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Showing posts with label sulphite free. Show all posts
Showing posts with label sulphite free. Show all posts

15 April 2013

Roussillon: Jean-Louis Denois, Saint Paul de Fenouillet

UPDATED NOV. 2013 - SEE BELOW.

There's a lot of talk about "low or no sulphite" wines, and enough examples out there to remind us why most winemakers DON'T go down this more challenging route (sulphur dioxide and related additives are basically used as anti-bacterial agent, anti-oxidant and preservative). Jean-Louis Denois, perhaps better known for his pioneering still, and especially sparkling, Pinot Noir and Chardonnay wines from Limoux (links to other profile on these vineyards and wines) to the north over the 'border' in the Languedoc (as well as experimental plantings of Riesling and Gewurztraminer in the late 90s, deemed 'illegal' at the time by narrow-minded bureaucrats), takes a pretty rational scientific view of this approach while claiming "there's just no alternative." In 2006, he bought a couple of vineyard plots lost between Saint Paul de Fenouillet and Caudiés de Fenouillet, in the upper Agly valley in the far northwestern corner of the Roussillon, which, like all his vineyards, was converted to organics in 2009. But he began to question whether this was enough: "Producing organically is certainly good for the planet, environment, soils and our water; but shouldn't we go further? 'Sulphite free' is also good for our health." Vintage 2012 was the year of the big experiment...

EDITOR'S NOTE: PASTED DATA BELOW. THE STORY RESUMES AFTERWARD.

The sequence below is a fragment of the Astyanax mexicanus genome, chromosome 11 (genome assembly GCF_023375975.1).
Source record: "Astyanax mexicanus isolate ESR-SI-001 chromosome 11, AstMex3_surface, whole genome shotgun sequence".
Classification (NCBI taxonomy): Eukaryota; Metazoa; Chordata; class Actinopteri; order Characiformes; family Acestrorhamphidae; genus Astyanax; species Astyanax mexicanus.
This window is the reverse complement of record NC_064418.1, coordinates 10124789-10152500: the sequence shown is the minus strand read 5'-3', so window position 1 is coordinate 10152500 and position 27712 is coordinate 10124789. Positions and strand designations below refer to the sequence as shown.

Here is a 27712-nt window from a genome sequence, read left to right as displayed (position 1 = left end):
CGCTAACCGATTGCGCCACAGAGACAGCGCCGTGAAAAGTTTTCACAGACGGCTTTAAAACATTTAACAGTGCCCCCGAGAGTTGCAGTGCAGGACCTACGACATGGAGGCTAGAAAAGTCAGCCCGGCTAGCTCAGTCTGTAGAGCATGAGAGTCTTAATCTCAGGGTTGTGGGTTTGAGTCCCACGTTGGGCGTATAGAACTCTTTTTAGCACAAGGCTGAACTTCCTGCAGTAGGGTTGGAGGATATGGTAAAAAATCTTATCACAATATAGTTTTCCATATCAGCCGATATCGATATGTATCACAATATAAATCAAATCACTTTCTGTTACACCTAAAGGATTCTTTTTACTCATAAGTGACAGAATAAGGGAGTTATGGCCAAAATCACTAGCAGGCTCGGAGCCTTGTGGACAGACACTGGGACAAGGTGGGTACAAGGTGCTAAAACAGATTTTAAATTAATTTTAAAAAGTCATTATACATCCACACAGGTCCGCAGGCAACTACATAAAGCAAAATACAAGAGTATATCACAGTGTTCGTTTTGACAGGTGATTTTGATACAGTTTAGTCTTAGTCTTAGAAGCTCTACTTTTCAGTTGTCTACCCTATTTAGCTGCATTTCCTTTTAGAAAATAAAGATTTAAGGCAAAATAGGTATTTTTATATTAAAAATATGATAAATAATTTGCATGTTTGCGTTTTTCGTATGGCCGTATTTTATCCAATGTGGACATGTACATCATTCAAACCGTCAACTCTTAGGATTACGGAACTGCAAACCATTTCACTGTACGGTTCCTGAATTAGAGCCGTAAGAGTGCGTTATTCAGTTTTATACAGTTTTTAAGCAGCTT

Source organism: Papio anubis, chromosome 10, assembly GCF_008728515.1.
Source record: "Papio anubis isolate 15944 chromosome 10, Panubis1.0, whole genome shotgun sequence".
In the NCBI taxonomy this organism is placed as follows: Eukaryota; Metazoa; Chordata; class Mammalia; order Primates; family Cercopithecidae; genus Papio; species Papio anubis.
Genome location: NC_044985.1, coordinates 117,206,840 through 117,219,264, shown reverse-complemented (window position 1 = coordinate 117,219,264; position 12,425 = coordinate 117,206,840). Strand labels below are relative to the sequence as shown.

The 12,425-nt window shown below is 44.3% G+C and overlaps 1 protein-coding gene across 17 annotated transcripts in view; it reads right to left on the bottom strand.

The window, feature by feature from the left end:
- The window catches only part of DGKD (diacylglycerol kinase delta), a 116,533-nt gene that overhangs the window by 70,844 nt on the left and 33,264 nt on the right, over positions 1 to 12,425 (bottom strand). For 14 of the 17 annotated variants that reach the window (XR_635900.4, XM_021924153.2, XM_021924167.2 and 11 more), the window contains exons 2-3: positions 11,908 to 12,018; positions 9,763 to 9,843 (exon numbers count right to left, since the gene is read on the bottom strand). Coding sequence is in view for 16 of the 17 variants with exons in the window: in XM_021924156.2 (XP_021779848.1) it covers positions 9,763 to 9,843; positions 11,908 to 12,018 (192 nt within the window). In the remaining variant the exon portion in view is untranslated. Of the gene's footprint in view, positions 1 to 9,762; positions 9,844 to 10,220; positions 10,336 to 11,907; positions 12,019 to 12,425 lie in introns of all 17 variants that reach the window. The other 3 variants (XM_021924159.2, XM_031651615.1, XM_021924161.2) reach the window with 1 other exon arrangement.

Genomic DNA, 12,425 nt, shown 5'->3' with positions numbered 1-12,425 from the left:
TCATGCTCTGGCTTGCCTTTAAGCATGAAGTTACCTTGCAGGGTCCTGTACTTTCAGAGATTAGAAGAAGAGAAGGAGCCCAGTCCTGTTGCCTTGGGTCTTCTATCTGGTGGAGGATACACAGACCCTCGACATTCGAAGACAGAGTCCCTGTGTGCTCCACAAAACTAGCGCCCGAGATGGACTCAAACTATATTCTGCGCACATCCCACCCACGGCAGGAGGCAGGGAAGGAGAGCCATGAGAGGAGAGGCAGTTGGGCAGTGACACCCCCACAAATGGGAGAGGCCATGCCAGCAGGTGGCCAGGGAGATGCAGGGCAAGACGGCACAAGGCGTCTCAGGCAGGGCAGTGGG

Jean-Louis is convinced, logically enough, that the only way to make good 'stable' wines without adding sulphites is to get "perfect healthy grapes" by controlling yields and sorting them before and after picking; and, naturally, to make sure of "hygienic conditions in the cellar... critical to eliminate the risk of negative bacteria causing off-flavours sometimes observed in natural wines... Only this protocol is able to guarantee stability for this type of wine." He also stresses this is "very different to the idea of letting 'Nature do it alone'." Well, the proof is in the pudding, as that charmingly curious expression goes. And, yes, the wines are good and free from any obvious 'faults' you might possibly find in other 'natural' wines (especially if you're looking for them). They cost about €10-€11 a bottle in France. More info @ www.jldenois.com.

Mes Vignes de Saint Paul 2012 white (Chardonnay) - attractive floral and fresh, juicy and lively nose with nutty yeasty 'straw' like edges; richer honeyed side on the palate vs zingy appley flavours, crisp 'mineral' and dry with light elegant finish; quite long really for 12% alcohol, nice and mouth-watering making it very drinkable yet there's subtle concentration and character too. After a day or two open: does get more appley and nutty / oxidative yet was still juicy and refreshing with appealing sultana notes too.
Mes Vignes de Saint Paul 2012 red (Syrah, Merlot and Grenache) - not showing a lot of rich fruit flavour at first but again it's elegant and balanced (13.5% abv though) with nice textured dry vs silky tannins, subtle ripeness underneath vs enticing savoury edges; very drinkable now actually, you get more black cherry and blueberry fruit as it opens up with peppery, herby and even eucalyptus hints. After a day or two open: gets more savoury and developed (as you'd expect really) with attractive black olive notes too, yet still structured and reasonably fresh.

Some other wines sourced from Caudiès include: